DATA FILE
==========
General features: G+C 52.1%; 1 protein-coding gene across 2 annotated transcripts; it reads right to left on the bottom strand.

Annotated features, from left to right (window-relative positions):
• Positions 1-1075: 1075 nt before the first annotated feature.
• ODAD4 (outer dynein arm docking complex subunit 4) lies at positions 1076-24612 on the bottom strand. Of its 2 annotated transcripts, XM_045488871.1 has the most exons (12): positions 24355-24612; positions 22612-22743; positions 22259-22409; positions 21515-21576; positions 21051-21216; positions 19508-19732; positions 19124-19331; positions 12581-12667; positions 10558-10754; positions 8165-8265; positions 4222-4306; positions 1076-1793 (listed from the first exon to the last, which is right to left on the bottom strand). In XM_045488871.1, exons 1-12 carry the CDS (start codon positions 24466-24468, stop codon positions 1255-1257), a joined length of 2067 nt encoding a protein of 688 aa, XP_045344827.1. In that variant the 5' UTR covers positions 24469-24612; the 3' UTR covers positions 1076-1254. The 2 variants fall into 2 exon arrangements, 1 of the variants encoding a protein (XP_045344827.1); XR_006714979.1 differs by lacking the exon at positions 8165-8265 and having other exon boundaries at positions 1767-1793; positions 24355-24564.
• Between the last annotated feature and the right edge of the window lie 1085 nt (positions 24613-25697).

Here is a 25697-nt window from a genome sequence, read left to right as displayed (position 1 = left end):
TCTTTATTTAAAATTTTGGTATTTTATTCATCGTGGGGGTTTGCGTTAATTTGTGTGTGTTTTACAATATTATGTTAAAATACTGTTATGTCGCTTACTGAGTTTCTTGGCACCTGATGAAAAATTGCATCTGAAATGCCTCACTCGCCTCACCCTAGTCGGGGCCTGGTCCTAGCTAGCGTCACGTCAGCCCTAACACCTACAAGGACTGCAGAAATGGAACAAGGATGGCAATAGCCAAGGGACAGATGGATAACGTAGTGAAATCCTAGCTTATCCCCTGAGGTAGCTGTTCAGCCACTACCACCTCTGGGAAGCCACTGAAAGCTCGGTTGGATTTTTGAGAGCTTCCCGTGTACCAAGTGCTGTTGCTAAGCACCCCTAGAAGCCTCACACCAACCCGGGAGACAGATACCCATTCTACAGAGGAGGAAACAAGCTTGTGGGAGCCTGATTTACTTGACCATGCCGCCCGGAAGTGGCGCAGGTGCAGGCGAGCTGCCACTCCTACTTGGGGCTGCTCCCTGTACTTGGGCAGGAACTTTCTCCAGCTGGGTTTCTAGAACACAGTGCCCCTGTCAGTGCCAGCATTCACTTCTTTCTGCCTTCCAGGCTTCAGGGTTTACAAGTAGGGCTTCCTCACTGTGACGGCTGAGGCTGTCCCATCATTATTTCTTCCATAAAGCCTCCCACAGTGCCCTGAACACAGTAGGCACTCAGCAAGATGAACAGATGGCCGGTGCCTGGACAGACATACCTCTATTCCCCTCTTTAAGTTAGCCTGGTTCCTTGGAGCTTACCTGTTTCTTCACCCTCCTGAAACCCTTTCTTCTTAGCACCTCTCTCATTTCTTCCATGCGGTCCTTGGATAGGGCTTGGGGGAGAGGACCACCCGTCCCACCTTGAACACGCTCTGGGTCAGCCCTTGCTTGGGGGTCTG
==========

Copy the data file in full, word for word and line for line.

General features: G+C 52.1%; 1 protein-coding gene across 2 annotated transcripts; it reads right to left on the bottom strand.

Annotated features, from left to right (window-relative positions):
• Positions 1-1075: 1075 nt before the first annotated feature.
• ODAD4 (outer dynein arm docking complex subunit 4) lies at positions 1076-24612 on the bottom strand. Of its 2 annotated transcripts, XM_045488871.1 has the most exons (12): positions 24355-24612; positions 22612-22743; positions 22259-22409; positions 21515-21576; positions 21051-21216; positions 19508-19732; positions 19124-19331; positions 12581-12667; positions 10558-10754; positions 8165-8265; positions 4222-4306; positions 1076-1793 (listed from the first exon to the last, which is right to left on the bottom strand). In XM_045488871.1, exons 1-12 carry the CDS (start codon positions 24466-24468, stop codon positions 1255-1257), a joined length of 2067 nt encoding a protein of 688 aa, XP_045344827.1. In that variant the 5' UTR covers positions 24469-24612; the 3' UTR covers positions 1076-1254. The 2 variants fall into 2 exon arrangements, 1 of the variants encoding a protein (XP_045344827.1); XR_006714979.1 differs by lacking the exon at positions 8165-8265 and having other exon boundaries at positions 1767-1793; positions 24355-24564.
• Between the last annotated feature and the right edge of the window lie 1085 nt (positions 24613-25697).

Here is a 25697-nt window from a genome sequence, read left to right as displayed (position 1 = left end):
TCTTTATTTAAAATTTTGGTATTTTATTCATCGTGGGGGTTTGCGTTAATTTGTGTGTGTTTTACAATATTATGTTAAAATACTGTTATGTCGCTTACTGAGTTTCTTGGCACCTGATGAAAAATTGCATCTGAAATGCCTCACTCGCCTCACCCTAGTCGGGGCCTGGTCCTAGCTAGCGTCACGTCAGCCCTAACACCTACAAGGACTGCAGAAATGGAACAAGGATGGCAATAGCCAAGGGACAGATGGATAACGTAGTGAAATCCTAGCTTATCCCCTGAGGTAGCTGTTCAGCCACTACCACCTCTGGGAAGCCACTGAAAGCTCGGTTGGATTTTTGAGAGCTTCCCGTGTACCAAGTGCTGTTGCTAAGCACCCCTAGAAGCCTCACACCAACCCGGGAGACAGATACCCATTCTACAGAGGAGGAAACAAGCTTGTGGGAGCCTGATTTACTTGACCATGCCGCCCGGAAGTGGCGCAGGTGCAGGCGAGCTGCCACTCCTACTTGGGGCTGCTCCCTGTACTTGGGCAGGAACTTTCTCCAGCTGGGTTTCTAGAACACAGTGCCCCTGTCAGTGCCAGCATTCACTTCTTTCTGCCTTCCAGGCTTCAGGGTTTACAAGTAGGGCTTCCTCACTGTGACGGCTGAGGCTGTCCCATCATTATTTCTTCCATAAAGCCTCCCACAGTGCCCTGAACACAGTAGGCACTCAGCAAGATGAACAGATGGCCGGTGCCTGGACAGACATACCTCTATTCCCCTCTTTAAGTTAGCCTGGTTCCTTGGAGCTTACCTGTTTCTTCACCCTCCTGAAACCCTTTCTTCTTAGCACCTCTCTCATTTCTTCCATGCGGTCCTTGGATAGGGCTTGGGGGAGAGGACCACCCGTCCCACCTTGAACACGCTCTGGGTCAGCCCTTGCTTGGGGGTCTG